I greatly dislike most of what goes by the term Christian fiction today. It is like most of what is on the Hallmark Channel – within 5 minutes I can tell you the plot and give away the entire ending. [Now that I have turned off all of my female readership...] But the point is – it’s predictable, not real, and often preachy.
What happened to Christians who wrote fiction? Dostoevsky, Tolkien, Lewis, Chesterton to name a few well known ones. Even Christian themes in books like Frankenstein (though Shelley was said to be a pantheist) and the (gasp!) Harry Potter series. There are very few modern authors that I read today – though Joel Rosenberg writes in a very different style that I enjoy. I avoid even the common authors such as Peretti and the whole Left Behind series (bored me by book 3).
So when I reconnected with a friend from years ago and found out he was a published author, I had to pick up his stuff and read it. Maurice and I were at the same church right out of college, and we pushed the limits of our faith – challenging thinking, late night debates at Denny’s, getting in trouble for thinking outside the Christian box that our church preached. I can look back on those days and see how God used them to develop me into who I am today. So I read…
Horror. From a Christian. Dealing with demons and sexual situations. Co-writing with a professed atheist. Edited an anthology of short stories with non-Christian themes. King Arthur set in modern day inner city with magic and trolls and drugs and racy situations.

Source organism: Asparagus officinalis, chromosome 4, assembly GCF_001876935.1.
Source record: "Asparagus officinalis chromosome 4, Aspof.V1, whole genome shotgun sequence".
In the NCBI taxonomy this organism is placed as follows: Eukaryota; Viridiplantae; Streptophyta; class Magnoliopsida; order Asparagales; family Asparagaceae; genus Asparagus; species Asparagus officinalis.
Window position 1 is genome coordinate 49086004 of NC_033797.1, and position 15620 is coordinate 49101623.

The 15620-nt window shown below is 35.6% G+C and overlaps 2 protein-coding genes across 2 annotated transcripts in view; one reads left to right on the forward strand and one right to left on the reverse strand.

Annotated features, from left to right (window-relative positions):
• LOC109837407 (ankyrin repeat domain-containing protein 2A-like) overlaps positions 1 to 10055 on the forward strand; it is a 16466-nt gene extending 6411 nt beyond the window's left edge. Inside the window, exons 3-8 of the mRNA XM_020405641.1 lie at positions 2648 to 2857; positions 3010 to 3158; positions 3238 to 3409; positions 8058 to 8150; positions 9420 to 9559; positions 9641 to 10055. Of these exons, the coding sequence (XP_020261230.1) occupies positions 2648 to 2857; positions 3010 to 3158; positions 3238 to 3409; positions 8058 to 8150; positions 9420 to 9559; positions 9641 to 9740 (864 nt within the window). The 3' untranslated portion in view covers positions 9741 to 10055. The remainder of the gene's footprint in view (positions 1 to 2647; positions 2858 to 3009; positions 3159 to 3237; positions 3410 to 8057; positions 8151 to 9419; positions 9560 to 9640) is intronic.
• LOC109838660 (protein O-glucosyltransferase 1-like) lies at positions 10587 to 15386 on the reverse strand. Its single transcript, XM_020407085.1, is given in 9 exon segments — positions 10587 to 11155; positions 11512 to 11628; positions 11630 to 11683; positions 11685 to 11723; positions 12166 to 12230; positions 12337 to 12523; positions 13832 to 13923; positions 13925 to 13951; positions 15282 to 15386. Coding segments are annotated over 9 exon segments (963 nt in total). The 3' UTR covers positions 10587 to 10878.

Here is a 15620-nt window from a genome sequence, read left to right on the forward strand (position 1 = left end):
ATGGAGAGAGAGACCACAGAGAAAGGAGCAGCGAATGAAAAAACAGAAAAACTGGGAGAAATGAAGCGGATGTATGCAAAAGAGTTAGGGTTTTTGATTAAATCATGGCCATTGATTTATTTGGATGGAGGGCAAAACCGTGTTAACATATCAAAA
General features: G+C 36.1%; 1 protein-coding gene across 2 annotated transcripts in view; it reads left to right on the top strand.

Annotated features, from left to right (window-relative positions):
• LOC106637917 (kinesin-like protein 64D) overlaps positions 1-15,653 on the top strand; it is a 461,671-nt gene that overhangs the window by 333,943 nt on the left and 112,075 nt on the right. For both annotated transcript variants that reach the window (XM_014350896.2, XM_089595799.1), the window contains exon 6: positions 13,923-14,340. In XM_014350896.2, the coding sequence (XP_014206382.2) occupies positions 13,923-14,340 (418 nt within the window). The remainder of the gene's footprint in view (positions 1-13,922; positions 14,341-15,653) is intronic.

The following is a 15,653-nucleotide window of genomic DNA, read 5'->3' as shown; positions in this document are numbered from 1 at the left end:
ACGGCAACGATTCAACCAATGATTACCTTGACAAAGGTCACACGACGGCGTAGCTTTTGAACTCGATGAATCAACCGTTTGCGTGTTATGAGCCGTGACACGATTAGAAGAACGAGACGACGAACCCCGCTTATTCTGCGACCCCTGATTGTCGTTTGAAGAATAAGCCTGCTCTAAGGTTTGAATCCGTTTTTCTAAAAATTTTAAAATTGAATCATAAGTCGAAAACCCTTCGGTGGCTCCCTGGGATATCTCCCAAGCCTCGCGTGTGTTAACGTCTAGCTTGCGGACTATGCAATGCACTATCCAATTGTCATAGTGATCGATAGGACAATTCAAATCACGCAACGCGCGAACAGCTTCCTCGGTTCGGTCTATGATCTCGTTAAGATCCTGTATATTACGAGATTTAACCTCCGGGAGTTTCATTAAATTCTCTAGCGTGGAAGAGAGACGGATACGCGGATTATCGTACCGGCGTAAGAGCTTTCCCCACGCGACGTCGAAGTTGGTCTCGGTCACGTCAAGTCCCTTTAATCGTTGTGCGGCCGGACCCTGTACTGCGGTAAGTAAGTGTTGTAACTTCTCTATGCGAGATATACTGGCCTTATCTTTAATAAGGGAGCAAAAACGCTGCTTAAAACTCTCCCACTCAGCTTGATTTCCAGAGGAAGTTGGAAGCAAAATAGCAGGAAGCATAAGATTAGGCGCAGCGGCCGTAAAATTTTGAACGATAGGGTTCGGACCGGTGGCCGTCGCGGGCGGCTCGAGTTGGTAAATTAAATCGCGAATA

But I found plot. Authenticity. Character development. Creativity. And it made me think.
Now understand, I grew up watching horror movies, reading fantasy and sci-fi, and still do today. If you follow my blog, you know I read extensively, and not always books from authors with whom I agree.
And I also challenge readers to get up out of their comfort zone and engage. And here is a man who is doing just that. In ways that only Maurice can.
The Knights of Breton Court is an urban fantasy set in Indianapolis. I wouldn’t tell you to give it to just anybody to read, as it does have violence, language, and sexual situations in it. But it portrays real life on the streets. And if you want to engage real people, will you do it best through a sanitized story of love and escape from the street life, or is it more effective with an honest story about characters with faults, struggling to survive, with real language, and a faith that runs through the story (even if not overtly Christian)?
As I thought about this, I realized that the Bible that I read is not a sanitized story. It has demons, violence, sexual situations, characters with major faults, and even language (though our translators sanitize it for us). Even the main character is double-crossed and killed. [And just so Maurice doesn't get a big head, I wouldn't say his writings equate with Scripture on any level!]
But Maurice is a fiction writer who is a Christian. He actively engages those he gets the chance to write with or meet. In his foreword to Orgy of Souls, he writes “”I was asked in an interview once whether or not my religion kept me from writing about certain things. In general it doesn’t because I think anything can be written about, and it’s the skill of the writer that crafts the story told….sometimes exploring faith can be messy.” And his co-author Wrath James White (a professed atheist) comments in the afterword about the mutual respect that they have for each other.
That is what we are called to do. Maurice is the Sinister Minister engaging others that God has placed around him in the world of horror and fiction. And doing it well. There is no screaming and closed ears – but listening and working together.
My definition of Christian fiction? A story written by a Christian, done with excellence and honesty. Maurice’s works may not be for everybody, but he satisfies that definition.
For more about Maurice, his writings, and how he engages others on faith, check out his blog.